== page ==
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Word of the Day: TROUW, loyalty

Unlike ‘love’, which is a feel-good word, tasting like honey, TROUW (loyalty, fidelity, faith, faithfulness, truth) is bitter and swollen with moral dignity and robust reverence.

No. I don’t like TROUW, and you, what about you? I try to avoid using it because I know that its sounds make me feel heavy, fat and full of responsibility. I much prefer ethereal LIEFDE (love) which makes me smile when it is floating around intangibly in some distant paradise.

Once you’ve touched LIEFDE and made it a fact of your life by pledging loyalty, you’re tied to this person, principle, cause, idea, etcetera forever. And woe is you when you break the seals and burst the chains and show yourself to be ONTROUW. TROUW and its inseparable counterpart ONTROUW rule one’s life from the twin thrones of the hell of here and now and that’s why they rhyme with ROUW (grief).

A human being is fickle in nature and badly equipped for TROUW. Lots of stories in literature and beyond, deal with this phenomenon. We love reading about someone’s ‘infidelity’, don’t we? They remind us how little control we have of our lives.

trouwehond

Dogs’ brains are much better fitted for TROUW. Buffy, our ancient office dog, is so TROUW to her mistress Avril that it brings tears to our eyes. Other dogs can have this effect too. This morning when I visited the huisarts (GP) in Rijswijk I saw this loyal dog waiting patiently for its mistress in a lonely place between inanimate bicycles. When I took my camera out a young woman ran outside to enquire what motives I had..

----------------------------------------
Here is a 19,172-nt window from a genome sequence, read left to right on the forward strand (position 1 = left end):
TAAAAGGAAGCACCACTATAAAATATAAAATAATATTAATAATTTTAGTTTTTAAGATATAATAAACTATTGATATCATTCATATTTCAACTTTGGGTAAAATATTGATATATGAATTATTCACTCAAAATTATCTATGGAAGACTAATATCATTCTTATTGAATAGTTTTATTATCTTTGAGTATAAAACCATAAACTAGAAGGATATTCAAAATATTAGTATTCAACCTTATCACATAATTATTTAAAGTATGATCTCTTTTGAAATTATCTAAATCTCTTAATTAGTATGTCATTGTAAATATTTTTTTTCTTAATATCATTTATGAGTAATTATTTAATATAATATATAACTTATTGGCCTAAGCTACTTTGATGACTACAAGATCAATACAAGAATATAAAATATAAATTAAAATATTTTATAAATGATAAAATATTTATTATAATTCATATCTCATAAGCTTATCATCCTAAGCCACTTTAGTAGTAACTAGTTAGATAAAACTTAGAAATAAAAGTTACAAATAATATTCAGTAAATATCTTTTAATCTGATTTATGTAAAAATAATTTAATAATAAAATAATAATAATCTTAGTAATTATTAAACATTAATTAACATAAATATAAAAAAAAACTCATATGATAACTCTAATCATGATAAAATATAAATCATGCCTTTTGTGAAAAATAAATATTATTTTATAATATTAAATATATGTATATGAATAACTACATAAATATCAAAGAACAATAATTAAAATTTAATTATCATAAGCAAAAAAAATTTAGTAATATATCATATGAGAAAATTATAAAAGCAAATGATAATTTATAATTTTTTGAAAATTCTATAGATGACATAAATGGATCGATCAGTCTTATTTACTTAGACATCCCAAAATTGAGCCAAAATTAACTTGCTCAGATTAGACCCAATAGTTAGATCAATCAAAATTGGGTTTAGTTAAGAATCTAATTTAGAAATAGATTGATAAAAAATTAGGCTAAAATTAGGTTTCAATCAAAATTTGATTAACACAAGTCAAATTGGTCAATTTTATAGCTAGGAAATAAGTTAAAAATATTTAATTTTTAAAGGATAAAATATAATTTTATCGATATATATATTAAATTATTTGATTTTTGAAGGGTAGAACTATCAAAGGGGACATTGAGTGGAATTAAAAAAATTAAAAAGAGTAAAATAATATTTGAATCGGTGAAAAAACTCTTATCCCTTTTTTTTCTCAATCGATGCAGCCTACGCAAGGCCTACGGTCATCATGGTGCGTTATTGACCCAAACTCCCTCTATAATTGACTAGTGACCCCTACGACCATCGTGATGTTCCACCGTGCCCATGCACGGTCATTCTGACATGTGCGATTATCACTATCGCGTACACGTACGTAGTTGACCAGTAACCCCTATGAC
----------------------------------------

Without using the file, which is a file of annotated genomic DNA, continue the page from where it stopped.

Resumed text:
I answered that I had no particular aim in mind. Except that I was in awe of the animal’s unconditional trust in humans. Trust? No, LIEFDE. LIEFDE? No, TROUW. So I decided to make TROUW my Word of the Day and the following days of the week I’ll explore related words.

At first sight the words (Dutch) TROUW, (English) ‘true’ and (German) ‘treu’ must be related in form and in meaning. What satisfaction to find that this intuitive observation proves to be true on closer inspection. All these words go back to the same Germanic root: ‘treuwa’ or ‘trūwō’. In Old English it was ‘trēowe’ and in Old Dutch ‘triuwa’.

In those early days of the Middle Ages the word TROUW was loaded with feelings of loyalty and sealed with solemn promises and pledges. ‘To plight one’s troth’ was a pledge of one’s faith and could specifically mean ‘to engage oneself to marry’. In Dutch the verb ‘trouwen’ (marry, wed) reminds us that it is directly derived from this pledge.

Until recently ‘trouwen’ was not an act of love. No, it was an act of ‘faith’. An act of TROUW. Fidelity not only tied two partners together but also two families and sometimes even two nations. Tomorrow I’ll return to TROUW and truth (waarheid).

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